“As filtered through Horace and the power of Roman literary institutions, Aristotelian notions of genre provided the very foundation of the neoclassical critical system. […] Perhaps the most celebrated cause of this period is the battle over the ultimate generic crossbreed: tragicomedy. Ever the incontrovertible naturalist, Horace had set limits on the poet’s right to mix genres: ‘it does not go to the extent that savage should mate with tame, that serpents should couple with birds, or lambs with tigers’. Reacting strongly against the medieval grotesque tendency to mix the sublime and the ridiculous, the sacred and the secular, the tragic and comic, seventeenth century French neoclassical critics and first found it impossible to accept the new composite. Yet little by little the production of new plays […] broke down critical resistance and led to the acceptance of the hybrid genre.


“For our purposes, one particular lesson stands out from this unexpected development. That a new genre should be born in an expanding culture hardly provides cause for surprise. More important is the way in which this genre develops out of the coupling of two genres previously thought diametrically opposed. In spite of the Horatian committment to keep genres seperate and the neo-Aristotelian refusal to recognize genres not mentioned by Aristotle, the rise of tragicomedy demonstrates the possibility of generating new genres through monstrous mating of already existing genres […].

During the latter half of the 18th Century, a new genre began to edge its way between tragedy and comedy. At first called the ‘serious genre’, as opposed to classical genres, deemed incapable of dealing with contemporary reality, the new genre was designated the ‘weepie genre’ (genre larymoyant) biy its conservative opponents. Eventually baptized simply ‘drama’ (drame) by its radical supporters […] this is the theatrical form that would eventually give rise to melodrama – the most popular theatrical mode of the nineteenth century and cinema’s most important parent genre…”

Rick Altman. Film/Genre. London: British Film Institute. 1999. pp 4-5.

Nostalgia for the Future


“Space music can […] be best regarded as an outgrowth of easy-listening that is even further removed from the musical foreground. Beautiful music supplies ghost tunes of the originals, whereas space music distills the ghost tune’s mood, its sound, and a smidgen of its style and reprocesses it into an “original” composition once again, this time unanchored to any distinct emotional or historical context. It avoids nostalgia mainly because its uncertainties force us to look back and ahead simultaneously. It derives power from the clash between the musician’s emotions and the space station granduer of high-tech gadgets and computer wizardry. Some of its best examples suggest science-fiction fantasies rooted in comic books and optimistic space tales. Space music thus celebrates a nostalgia for the future as it paradoxically looks ahead toward unsolved childhood mysteries…”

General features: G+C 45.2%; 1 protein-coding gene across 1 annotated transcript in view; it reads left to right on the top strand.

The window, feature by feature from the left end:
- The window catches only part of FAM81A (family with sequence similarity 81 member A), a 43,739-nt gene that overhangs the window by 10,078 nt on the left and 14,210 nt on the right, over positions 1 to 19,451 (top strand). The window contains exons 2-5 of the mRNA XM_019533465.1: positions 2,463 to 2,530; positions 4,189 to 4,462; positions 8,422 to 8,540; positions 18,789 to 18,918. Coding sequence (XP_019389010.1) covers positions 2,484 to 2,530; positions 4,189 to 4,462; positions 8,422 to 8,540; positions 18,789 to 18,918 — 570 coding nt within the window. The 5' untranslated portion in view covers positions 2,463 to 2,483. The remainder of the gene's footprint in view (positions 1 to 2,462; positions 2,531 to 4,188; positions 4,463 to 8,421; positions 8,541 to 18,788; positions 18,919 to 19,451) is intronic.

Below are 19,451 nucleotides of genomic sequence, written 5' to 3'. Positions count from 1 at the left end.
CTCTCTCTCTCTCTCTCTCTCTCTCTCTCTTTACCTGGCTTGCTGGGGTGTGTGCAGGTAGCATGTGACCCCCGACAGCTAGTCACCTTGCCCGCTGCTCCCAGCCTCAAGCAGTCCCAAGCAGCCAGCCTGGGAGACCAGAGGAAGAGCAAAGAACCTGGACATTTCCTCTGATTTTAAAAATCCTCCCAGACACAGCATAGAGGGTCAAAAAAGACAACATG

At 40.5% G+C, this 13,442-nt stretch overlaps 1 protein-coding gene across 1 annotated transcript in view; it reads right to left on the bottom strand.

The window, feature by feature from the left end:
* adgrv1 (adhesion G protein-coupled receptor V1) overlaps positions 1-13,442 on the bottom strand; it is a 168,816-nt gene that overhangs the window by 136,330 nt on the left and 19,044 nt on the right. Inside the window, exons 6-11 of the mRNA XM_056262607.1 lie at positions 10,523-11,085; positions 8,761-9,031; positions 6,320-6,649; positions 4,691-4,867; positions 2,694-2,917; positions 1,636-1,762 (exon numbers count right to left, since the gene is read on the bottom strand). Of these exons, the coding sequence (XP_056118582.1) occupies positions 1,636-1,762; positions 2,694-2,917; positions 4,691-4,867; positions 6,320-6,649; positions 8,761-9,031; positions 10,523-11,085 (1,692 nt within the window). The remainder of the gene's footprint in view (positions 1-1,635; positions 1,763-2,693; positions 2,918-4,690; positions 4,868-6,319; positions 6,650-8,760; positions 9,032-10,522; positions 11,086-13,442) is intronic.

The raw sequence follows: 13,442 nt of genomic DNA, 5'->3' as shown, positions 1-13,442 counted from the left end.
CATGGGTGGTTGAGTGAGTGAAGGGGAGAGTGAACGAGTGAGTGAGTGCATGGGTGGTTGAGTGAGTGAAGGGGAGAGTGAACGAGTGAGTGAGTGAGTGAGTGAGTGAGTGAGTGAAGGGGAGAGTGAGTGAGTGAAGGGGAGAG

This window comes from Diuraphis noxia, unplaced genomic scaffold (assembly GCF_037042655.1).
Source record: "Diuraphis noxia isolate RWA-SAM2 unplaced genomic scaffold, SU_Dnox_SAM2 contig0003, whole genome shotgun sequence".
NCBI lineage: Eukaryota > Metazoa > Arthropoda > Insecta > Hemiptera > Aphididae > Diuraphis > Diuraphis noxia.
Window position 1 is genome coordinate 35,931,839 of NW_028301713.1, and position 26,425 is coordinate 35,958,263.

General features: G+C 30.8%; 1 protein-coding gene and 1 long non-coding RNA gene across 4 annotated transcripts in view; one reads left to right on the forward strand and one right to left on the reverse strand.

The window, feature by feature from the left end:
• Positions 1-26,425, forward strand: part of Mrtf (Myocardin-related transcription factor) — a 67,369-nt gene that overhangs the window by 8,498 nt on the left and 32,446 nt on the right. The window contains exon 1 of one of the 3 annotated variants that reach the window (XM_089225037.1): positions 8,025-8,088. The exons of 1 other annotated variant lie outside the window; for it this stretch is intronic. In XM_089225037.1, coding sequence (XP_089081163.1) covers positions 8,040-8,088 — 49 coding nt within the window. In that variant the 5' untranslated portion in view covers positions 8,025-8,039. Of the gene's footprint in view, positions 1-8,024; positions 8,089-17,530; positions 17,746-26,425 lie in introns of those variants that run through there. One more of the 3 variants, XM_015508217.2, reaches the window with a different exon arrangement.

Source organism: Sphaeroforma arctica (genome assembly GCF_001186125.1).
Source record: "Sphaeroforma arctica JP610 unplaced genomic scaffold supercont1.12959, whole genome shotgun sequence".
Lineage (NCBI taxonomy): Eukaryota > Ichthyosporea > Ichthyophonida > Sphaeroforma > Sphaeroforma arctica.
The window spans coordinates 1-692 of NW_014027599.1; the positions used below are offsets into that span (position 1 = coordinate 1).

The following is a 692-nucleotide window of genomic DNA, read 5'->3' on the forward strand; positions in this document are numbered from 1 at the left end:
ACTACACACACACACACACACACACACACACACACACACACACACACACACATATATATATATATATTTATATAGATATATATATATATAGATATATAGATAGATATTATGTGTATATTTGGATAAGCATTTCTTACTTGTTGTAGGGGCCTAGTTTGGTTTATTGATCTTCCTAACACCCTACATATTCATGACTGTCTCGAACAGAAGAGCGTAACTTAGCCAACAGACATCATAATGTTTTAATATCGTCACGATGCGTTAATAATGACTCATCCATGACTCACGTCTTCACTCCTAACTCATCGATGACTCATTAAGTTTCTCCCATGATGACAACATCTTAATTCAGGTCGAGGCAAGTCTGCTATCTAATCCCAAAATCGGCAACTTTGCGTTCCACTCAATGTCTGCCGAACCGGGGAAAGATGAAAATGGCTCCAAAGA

Joseph Lanza. “Violins From Space”. Elevator Music: A Surreal History of Muzak, Easy Listening and Other Moodsong. [Revised and Expanded Edition]. Ann Arbor: University of Michigan Press. 2004. pp 189-90.

New Vision of a Visionless World


“Over the last seventy-five years it has been science fiction, more than any other genre, that has appropraited [the Hegelian] vision and continued to develop it. In 1926 Hugo Gernsback published the world’s first magazine dedicated to science fiction, and even in the introduction to that first issue, science fiction was already designated as “a charming romance intermingled with scientific fact and prophetic vision.” Here, the ideas of “science”, “vision” and “future” (suggested by “prophecy”) are already clearly indicated. From these three ideas emerged the golden age of the forties, followed successively by other grand “prophetic visions” such as Robert Heinlein’s Future Histories series and Issac Asimov’s Galatic Empire series (1950-52).

“Ironically, it was precisely at this time that grand narratives like these were becoming obsolete in the real world. The thirties marked the dawn of science fiction and at the same time saw the Nazi’s narrative give birth to Auschwitz and witnessed the Marxist-Lenninist narrative turn into Stalinism. By this time, science fiction’s American consumers were probably aware that it was the uncontrollable spread of these “sciences” and “prophetic visions” that was causing the world to fall apart. Of course, people cannot live without some sort of dream or vision…

“This essence of the genre hasn’t changed much. On its surface, of course, science fiction has gone through a huge transformation since the forties. […]. If someone were to ask what characteristic lies at the core of science fiction, I believe that many fans would still say it is the “grand narrative” or “grand vision.” For science fiction to be science fiction, some kind of vision must be proposed, even if it is a vision of science’s failure or of a dark, foreboding future.In the eighties, cyberpunk filled this role. It was not that the worlds of cyberpunk lacked vision, these authors captured readers’ attention precisely because of their elegant new vision of a visionless world.

“At the core of the science fiction genre lies the paradoxical doctrine that it must continue to depict visions, even when grand visions are impossible. In other words, it is in science fiction that the ideal of the nineteenth century philosophy – the desire for the whole of twentieth century philosophy had to reject – still lives and breathes.”

SF as Hamlet: Science Fiction and Philosophy, Azumi Hiroki [trans. Miri Nakamura], in Robot Ghosts and Wired Dreams: Japanese Science Fiction from Origins to Anime. Christopher Bolton, Istvan Csicsery-Romay Jr & Takayuki Tatsumi [eds]. University of Minnesota Press, Minneapolis, 2007. pp 77-78.